According to The Miami Project, there are approximately 17,700 people who suffer from spinal cord injuries every year. While most cases involve males getting injured, anyone can be a part of an accident involving this type of injury.
Getting a spinal cord injury doesn’t have to be the end; there are ways to recover from the injury and go back to your normal life.
Spinal cord injury recovery can take place over a long period, but it doesn’t have to be scary. Here is what you can expect to happen during your recovery process.
What Does a Spinal Cord Injury Mean for the Patient?
Depending on the location and severity of the injury, damage to the spinal cord can have varying degrees of effects. The symptoms will also change depending on whether the spinal cord injury is a complete break or not.
The spinal cord is responsible for sending signals from the body to the brain; any break will cause what’s below the break to lose mobility. It may also cause less feeling in the extremities.
The further up on the body the break lies, the more likely the person is to suffer severe injury, up to and including death.
Causes of Spinal Cord Injuries
Most spinal cord injuries will occur nearer to the center of the spine and can be caused by a variety of incidents. Car crashes, falls, or other accidents can cause a spinal cord injury.
If your injury was the fault of someone else, such as a car accident, gunshot, or another serious injury, you may want to consider hiring a spinal injury attorney for help with your case.
Spinal cord injuries can also be the result of serious infections and birth defects, though they are less common and to understand the financial and emotional ramification of a spine injury.
Spinal Cord Injury Effects on the Body
The severity of symptoms can vary depending on the injury, though there are many common symptoms when it comes to spinal cord injuries:
- Extreme back pain or pressure near the injury location and radiating up the spine and neck
- Weakness/paralysis in certain parts of the body
- Numbness/loss of feeling in certain parts of the body
- Loss of control of your bladder/bowels
- Impaired breathing
- Difficulty walking or keeping balanced
- Clear disfigurement in the back
If you suspect you may have suffered a spinal cord injury, it’s important to see a doctor immediately for help.
Spinal Cord Injury Recovery Routine: Stages of Recovery
While the effects of a spinal cord injury can be severe, there is a potential for recovery in some instances. A step by step process will occur to repair the spine and rehabilitate the patient. Click here https://www.synergyspinemd.com/ they are the best spine and pain management company. You will surely experience complete healing in your spinal cord injury.
Stage One: Potential Surgery/Stay in the Hospital
Immediately after the injury, the hospital staff will do its part to fix the injury to the best of their ability.
Steroid medications may be administered upon entry to the hospital to lower potential swelling in the spine; a computed tomography scan, or CTS, or an MRI scan may also be performed to locate the injury and figure out its severity.
Patient sensitivity will be the next thing to examine. The doctors will begin poking the patient with needles on various parts of the body to see if you have gained numbness anywhere, as well as to test your muscle strength. These tests will help the doctors know whether or not you may begin to regain feeling or strength in those damaged areas.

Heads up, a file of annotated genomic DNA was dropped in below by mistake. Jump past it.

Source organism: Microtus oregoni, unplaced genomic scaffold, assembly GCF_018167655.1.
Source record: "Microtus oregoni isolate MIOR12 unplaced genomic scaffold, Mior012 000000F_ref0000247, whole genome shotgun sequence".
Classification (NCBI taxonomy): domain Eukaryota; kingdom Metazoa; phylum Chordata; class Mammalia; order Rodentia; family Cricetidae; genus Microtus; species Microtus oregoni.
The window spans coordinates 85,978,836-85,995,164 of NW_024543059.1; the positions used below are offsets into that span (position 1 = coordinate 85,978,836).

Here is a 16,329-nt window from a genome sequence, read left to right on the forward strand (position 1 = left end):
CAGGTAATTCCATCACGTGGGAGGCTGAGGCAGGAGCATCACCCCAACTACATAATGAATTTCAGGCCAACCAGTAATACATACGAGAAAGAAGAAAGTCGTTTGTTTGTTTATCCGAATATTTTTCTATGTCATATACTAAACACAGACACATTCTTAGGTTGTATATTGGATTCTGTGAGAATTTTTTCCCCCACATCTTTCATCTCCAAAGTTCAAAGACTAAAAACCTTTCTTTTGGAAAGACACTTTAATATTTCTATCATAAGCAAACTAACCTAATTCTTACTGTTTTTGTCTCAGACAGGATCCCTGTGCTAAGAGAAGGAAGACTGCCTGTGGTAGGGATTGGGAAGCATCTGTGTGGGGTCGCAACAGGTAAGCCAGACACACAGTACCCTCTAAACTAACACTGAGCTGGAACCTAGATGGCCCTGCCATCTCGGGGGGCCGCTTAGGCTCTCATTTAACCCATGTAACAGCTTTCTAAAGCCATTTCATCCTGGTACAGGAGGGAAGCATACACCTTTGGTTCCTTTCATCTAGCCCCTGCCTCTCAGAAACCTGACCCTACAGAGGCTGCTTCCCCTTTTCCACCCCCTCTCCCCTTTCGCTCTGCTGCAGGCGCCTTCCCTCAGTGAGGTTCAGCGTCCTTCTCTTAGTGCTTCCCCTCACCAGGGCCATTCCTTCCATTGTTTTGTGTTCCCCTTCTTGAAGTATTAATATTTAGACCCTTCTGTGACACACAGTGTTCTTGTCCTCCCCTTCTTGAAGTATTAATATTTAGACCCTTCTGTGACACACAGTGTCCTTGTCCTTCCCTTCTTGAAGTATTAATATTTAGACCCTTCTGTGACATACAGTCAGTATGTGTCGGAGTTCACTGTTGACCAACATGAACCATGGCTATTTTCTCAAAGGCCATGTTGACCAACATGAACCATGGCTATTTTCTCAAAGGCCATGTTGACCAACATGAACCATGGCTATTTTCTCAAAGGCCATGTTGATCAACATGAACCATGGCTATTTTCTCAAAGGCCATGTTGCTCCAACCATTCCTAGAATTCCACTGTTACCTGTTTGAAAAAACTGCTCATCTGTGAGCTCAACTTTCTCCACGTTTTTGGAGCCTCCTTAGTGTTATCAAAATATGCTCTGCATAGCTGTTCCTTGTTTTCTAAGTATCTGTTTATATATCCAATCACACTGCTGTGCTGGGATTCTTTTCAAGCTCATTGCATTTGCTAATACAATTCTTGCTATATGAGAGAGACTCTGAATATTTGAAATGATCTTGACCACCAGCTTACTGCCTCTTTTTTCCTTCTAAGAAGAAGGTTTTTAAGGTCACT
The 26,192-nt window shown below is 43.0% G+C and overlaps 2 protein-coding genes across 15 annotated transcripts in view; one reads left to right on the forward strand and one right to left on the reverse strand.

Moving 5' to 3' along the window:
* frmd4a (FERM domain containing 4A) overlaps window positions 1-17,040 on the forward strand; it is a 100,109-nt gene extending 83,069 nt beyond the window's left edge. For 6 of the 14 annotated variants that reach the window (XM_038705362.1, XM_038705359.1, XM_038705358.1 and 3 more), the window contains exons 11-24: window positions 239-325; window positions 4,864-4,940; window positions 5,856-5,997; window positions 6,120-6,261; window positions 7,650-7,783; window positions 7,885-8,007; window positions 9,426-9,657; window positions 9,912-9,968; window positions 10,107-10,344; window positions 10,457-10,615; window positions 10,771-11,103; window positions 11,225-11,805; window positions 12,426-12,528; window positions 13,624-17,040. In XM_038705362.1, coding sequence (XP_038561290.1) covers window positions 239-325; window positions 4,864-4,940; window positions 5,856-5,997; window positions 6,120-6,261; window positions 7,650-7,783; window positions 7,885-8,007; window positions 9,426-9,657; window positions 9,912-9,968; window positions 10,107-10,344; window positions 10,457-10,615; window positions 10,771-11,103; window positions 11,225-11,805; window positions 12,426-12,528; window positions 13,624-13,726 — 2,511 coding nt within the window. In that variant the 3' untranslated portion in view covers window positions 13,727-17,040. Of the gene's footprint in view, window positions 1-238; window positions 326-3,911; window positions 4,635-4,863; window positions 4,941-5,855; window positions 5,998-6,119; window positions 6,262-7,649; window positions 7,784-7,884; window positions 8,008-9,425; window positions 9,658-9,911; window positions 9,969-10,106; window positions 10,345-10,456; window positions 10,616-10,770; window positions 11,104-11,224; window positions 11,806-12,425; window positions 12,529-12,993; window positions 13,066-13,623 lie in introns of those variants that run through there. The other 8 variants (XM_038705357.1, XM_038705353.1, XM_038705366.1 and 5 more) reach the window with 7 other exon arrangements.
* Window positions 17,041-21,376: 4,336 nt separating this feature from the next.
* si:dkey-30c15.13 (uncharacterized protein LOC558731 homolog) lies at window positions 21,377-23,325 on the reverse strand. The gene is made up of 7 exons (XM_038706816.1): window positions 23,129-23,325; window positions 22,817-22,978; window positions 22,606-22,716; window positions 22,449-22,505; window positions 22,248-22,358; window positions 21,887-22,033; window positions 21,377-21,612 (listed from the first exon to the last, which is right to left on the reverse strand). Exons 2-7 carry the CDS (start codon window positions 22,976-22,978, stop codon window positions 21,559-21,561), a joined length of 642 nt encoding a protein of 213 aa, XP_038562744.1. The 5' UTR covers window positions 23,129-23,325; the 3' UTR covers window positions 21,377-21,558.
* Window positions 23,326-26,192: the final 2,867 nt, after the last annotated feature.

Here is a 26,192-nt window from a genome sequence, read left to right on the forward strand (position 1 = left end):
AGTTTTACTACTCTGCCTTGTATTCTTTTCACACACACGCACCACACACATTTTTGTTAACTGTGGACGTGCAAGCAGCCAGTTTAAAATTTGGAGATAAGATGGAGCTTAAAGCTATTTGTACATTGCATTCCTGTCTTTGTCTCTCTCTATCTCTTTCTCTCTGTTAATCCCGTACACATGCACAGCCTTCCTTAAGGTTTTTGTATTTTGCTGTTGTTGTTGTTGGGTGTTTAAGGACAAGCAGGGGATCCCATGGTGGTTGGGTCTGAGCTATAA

Emergency surgery may also prove necessary depending on the severity of the injury. Once you have been fully stabilized, the actual rehabilitation process will begin, the first steps still taking place within the hospital.
Most healing and recovery will occur within the first six months of rehabilitation. Any practices done during rehab are not only done to bring back your mobility and quality of life but also to get you prepared for independent life again after leaving the hospital. This may include various exercises, the use of a wheelchair, relearning how to control your bowels and bladder, and other routine practices.
Of course, you will need to revisit the hospital so that they can see your progress and run further tests, but after a while, you will once again be able to return home.
Stage Two: Rehabilitation Outside of the Hospital
Along with regularly scheduled hospital visits, your rehabilitation will need to continue while at home. Continuing with the various treatments and practices you’ve learned while at the hospital, you can continue on your way to full recovery and independence once more.
It will take time to adjust to the injury and learn how to live with your new disability, but with time, you will begin to handle your symptoms.
Stage Three: Long Term Treatment, Pain Management, and Recovery Practices
Should the injury be severe, or if the pain from the injury is too much to handle, there are certain medications and treatments that you can use to improve your quality of life.
Whether you end up needing further surgery, chiropractic visits, or medication to get yourself back on track, there are options for you.
You may find that your spinal cord injury has left you feeling depressed or hopeless; these feelings are common after a severe injury, and there is help. Reaching out to a counselor or therapist about your issues can help to relieve the pain you’re feeling emotionally and help bring you closure about the incident leading up to your injury.
Living with a spinal cord injury isn’t easy, but with proper care, you can continue about your daily life and get back to what you love.
Living With a Damaged Spinal Cord
Now that you understand the basics of the spinal cord injury recovery process, you are more prepared in a worst-case scenario.
How have you improved your life after a serious injury?
If you’re curious about other ways you can improve your wellbeing, keep reading our blog for helpful tips and tricks to make yourself feel better!